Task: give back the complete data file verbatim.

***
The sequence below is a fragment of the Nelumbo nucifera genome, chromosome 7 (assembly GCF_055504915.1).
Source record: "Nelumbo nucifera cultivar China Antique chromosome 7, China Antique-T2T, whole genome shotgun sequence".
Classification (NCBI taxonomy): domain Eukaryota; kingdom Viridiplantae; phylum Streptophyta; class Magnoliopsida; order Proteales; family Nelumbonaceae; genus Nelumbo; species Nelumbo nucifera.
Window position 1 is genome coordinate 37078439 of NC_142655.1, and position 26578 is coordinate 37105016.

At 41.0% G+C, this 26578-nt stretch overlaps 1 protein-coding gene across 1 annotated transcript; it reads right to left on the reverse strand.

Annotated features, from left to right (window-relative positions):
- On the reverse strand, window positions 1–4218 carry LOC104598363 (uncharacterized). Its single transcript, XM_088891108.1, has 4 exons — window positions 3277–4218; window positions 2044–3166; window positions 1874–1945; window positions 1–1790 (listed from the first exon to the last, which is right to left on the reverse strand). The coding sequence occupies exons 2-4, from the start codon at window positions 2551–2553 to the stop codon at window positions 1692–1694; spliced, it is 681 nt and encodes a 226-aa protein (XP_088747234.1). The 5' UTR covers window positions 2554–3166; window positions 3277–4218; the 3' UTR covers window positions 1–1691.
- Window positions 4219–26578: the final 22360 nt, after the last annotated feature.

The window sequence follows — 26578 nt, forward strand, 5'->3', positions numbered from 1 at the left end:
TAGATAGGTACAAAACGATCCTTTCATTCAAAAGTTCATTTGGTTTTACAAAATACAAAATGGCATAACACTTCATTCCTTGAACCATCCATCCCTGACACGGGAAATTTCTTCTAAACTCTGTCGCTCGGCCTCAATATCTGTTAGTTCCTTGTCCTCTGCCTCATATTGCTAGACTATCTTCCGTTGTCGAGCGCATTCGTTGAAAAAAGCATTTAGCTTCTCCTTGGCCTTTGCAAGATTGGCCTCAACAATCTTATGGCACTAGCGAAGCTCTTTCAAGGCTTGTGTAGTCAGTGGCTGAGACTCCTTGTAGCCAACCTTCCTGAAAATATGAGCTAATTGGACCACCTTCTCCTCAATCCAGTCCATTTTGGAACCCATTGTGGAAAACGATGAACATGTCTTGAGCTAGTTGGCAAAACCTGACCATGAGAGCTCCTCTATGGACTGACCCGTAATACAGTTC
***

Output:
The sequence below is a fragment of the Nelumbo nucifera genome, chromosome 7 (assembly GCF_055504915.1).
Source record: "Nelumbo nucifera cultivar China Antique chromosome 7, China Antique-T2T, whole genome shotgun sequence".
Classification (NCBI taxonomy): domain Eukaryota; kingdom Viridiplantae; phylum Streptophyta; class Magnoliopsida; order Proteales; family Nelumbonaceae; genus Nelumbo; species Nelumbo nucifera.
Window position 1 is genome coordinate 37078439 of NC_142655.1, and position 26578 is coordinate 37105016.

At 41.0% G+C, this 26578-nt stretch overlaps 1 protein-coding gene across 1 annotated transcript; it reads right to left on the reverse strand.

Annotated features, from left to right (window-relative positions):
- On the reverse strand, window positions 1–4218 carry LOC104598363 (uncharacterized). Its single transcript, XM_088891108.1, has 4 exons — window positions 3277–4218; window positions 2044–3166; window positions 1874–1945; window positions 1–1790 (listed from the first exon to the last, which is right to left on the reverse strand). The coding sequence occupies exons 2-4, from the start codon at window positions 2551–2553 to the stop codon at window positions 1692–1694; spliced, it is 681 nt and encodes a 226-aa protein (XP_088747234.1). The 5' UTR covers window positions 2554–3166; window positions 3277–4218; the 3' UTR covers window positions 1–1691.
- Window positions 4219–26578: the final 22360 nt, after the last annotated feature.

The window sequence follows — 26578 nt, forward strand, 5'->3', positions numbered from 1 at the left end:
TAGATAGGTACAAAACGATCCTTTCATTCAAAAGTTCATTTGGTTTTACAAAATACAAAATGGCATAACACTTCATTCCTTGAACCATCCATCCCTGACACGGGAAATTTCTTCTAAACTCTGTCGCTCGGCCTCAATATCTGTTAGTTCCTTGTCCTCTGCCTCATATTGCTAGACTATCTTCCGTTGTCGAGCGCATTCGTTGAAAAAAGCATTTAGCTTCTCCTTGGCCTTTGCAAGATTGGCCTCAACAATCTTATGGCACTAGCGAAGCTCTTTCAAGGCTTGTGTAGTCAGTGGCTGAGACTCCTTGTAGCCAACCTTCCTGAAAATATGAGCTAATTGGACCACCTTCTCCTCAATCCAGTCCATTTTGGAACCCATTGTGGAAAACGATGAACATGTCTTGAGCTAGTTGGCAAAACCTGACCATGAGAGCTCCTCTATGGACTGACCCGTAATACAGTTC